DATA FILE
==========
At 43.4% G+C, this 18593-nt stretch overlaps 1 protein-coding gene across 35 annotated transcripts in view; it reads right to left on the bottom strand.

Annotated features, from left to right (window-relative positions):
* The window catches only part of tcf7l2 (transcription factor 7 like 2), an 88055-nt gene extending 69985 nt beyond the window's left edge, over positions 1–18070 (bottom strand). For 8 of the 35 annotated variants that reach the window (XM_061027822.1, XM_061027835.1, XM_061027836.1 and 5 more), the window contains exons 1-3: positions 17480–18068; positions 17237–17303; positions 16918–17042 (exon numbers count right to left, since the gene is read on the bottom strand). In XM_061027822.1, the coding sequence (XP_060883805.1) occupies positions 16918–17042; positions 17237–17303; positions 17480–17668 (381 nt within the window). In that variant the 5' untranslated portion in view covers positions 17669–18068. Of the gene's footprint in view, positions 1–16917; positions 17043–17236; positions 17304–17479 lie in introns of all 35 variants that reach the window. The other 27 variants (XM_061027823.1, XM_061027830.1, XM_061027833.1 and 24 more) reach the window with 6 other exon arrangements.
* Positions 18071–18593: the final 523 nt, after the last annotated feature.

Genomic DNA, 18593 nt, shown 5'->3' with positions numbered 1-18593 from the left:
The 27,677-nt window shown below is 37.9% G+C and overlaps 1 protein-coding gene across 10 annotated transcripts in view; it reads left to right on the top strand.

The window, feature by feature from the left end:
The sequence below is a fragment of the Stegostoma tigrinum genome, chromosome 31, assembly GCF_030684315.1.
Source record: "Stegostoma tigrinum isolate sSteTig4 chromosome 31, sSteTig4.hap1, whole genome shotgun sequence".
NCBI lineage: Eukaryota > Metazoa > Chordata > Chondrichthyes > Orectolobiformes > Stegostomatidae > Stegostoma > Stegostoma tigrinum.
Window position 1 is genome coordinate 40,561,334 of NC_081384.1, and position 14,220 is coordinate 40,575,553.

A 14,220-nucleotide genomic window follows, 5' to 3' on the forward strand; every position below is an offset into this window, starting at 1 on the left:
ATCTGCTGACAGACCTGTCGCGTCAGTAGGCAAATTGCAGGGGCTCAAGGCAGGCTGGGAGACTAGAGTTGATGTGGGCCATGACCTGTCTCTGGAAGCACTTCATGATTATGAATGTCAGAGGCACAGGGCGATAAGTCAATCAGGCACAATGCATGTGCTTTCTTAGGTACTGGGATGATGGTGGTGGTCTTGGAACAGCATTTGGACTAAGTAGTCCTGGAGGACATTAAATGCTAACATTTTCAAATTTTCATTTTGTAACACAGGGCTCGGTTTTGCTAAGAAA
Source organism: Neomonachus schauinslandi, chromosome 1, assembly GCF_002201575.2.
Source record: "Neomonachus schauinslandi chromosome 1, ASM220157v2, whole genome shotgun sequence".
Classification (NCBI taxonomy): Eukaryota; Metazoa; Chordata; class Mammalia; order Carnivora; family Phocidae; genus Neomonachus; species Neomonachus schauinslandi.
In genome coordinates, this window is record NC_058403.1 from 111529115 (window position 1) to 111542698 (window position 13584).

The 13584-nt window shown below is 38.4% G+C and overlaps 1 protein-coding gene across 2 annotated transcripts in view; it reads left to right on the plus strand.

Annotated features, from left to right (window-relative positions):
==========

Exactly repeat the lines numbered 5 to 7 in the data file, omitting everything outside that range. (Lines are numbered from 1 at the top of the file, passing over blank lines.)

Genomic DNA, 18593 nt, shown 5'->3' with positions numbered 1-18593 from the left:
The 27,677-nt window shown below is 37.9% G+C and overlaps 1 protein-coding gene across 10 annotated transcripts in view; it reads left to right on the top strand.

The window, feature by feature from the left end: